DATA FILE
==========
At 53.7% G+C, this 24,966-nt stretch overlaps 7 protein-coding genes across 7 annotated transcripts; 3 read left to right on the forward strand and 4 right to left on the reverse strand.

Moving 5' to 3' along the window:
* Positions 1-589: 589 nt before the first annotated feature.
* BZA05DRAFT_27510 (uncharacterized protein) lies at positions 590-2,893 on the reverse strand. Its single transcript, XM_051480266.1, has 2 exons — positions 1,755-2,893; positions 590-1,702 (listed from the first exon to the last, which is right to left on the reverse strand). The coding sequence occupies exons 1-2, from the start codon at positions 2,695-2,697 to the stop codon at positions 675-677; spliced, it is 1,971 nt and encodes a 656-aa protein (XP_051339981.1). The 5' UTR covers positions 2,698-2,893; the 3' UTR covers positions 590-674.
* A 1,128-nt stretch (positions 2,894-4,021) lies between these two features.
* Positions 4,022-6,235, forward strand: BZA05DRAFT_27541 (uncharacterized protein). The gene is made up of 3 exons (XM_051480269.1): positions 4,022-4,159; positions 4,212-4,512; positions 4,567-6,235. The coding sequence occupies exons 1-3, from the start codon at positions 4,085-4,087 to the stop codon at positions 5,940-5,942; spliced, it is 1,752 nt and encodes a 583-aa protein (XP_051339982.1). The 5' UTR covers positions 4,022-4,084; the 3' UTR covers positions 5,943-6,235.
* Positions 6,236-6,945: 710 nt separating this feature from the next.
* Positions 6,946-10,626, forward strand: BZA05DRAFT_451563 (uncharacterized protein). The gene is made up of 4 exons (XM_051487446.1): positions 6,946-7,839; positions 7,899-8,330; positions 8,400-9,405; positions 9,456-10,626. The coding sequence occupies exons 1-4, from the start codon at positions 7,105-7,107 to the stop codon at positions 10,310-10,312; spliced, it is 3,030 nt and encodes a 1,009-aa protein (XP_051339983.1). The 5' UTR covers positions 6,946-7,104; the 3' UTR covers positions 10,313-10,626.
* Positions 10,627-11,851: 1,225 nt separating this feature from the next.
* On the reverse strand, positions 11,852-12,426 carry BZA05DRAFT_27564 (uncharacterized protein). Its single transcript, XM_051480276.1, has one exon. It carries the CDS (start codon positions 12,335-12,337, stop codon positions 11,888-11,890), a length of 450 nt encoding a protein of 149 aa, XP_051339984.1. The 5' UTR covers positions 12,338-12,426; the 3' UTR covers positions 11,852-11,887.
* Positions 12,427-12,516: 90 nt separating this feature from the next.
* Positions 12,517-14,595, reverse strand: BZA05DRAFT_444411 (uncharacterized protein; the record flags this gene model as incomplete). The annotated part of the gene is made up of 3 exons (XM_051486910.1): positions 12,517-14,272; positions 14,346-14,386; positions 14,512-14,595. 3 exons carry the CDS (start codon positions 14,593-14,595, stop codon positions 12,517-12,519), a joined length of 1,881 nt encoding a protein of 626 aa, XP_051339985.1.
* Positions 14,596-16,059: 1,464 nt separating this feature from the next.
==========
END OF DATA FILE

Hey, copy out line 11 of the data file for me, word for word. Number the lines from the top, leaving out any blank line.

* Positions 12,427-12,516: 90 nt separating this feature from the next.